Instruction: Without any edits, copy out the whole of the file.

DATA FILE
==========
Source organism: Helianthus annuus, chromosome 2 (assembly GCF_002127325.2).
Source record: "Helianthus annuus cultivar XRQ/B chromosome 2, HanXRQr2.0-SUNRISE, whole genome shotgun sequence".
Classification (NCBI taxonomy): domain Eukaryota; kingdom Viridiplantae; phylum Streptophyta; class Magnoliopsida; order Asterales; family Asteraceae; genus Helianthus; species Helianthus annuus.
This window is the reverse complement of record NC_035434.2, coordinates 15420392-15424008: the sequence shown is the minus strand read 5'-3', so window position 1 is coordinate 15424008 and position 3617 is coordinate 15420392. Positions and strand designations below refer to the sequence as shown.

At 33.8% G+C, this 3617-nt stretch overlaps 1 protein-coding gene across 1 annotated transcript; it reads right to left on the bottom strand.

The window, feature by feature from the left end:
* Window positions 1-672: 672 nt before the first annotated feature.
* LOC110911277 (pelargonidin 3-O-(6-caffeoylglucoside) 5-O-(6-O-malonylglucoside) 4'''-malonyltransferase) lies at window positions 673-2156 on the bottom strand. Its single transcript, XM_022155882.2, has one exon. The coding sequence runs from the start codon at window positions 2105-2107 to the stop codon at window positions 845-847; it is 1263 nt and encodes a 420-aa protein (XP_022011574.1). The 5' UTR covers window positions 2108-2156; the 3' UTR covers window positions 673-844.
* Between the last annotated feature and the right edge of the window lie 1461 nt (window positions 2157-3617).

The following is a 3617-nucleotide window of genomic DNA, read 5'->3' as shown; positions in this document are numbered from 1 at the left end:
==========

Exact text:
Source organism: Helianthus annuus, chromosome 2 (assembly GCF_002127325.2).
Source record: "Helianthus annuus cultivar XRQ/B chromosome 2, HanXRQr2.0-SUNRISE, whole genome shotgun sequence".
Classification (NCBI taxonomy): domain Eukaryota; kingdom Viridiplantae; phylum Streptophyta; class Magnoliopsida; order Asterales; family Asteraceae; genus Helianthus; species Helianthus annuus.
This window is the reverse complement of record NC_035434.2, coordinates 15420392-15424008: the sequence shown is the minus strand read 5'-3', so window position 1 is coordinate 15424008 and position 3617 is coordinate 15420392. Positions and strand designations below refer to the sequence as shown.

At 33.8% G+C, this 3617-nt stretch overlaps 1 protein-coding gene across 1 annotated transcript; it reads right to left on the bottom strand.

The window, feature by feature from the left end:
* Window positions 1-672: 672 nt before the first annotated feature.
* LOC110911277 (pelargonidin 3-O-(6-caffeoylglucoside) 5-O-(6-O-malonylglucoside) 4'''-malonyltransferase) lies at window positions 673-2156 on the bottom strand. Its single transcript, XM_022155882.2, has one exon. The coding sequence runs from the start codon at window positions 2105-2107 to the stop codon at window positions 845-847; it is 1263 nt and encodes a 420-aa protein (XP_022011574.1). The 5' UTR covers window positions 2108-2156; the 3' UTR covers window positions 673-844.
* Between the last annotated feature and the right edge of the window lie 1461 nt (window positions 2157-3617).

The following is a 3617-nucleotide window of genomic DNA, read 5'->3' as shown; positions in this document are numbered from 1 at the left end: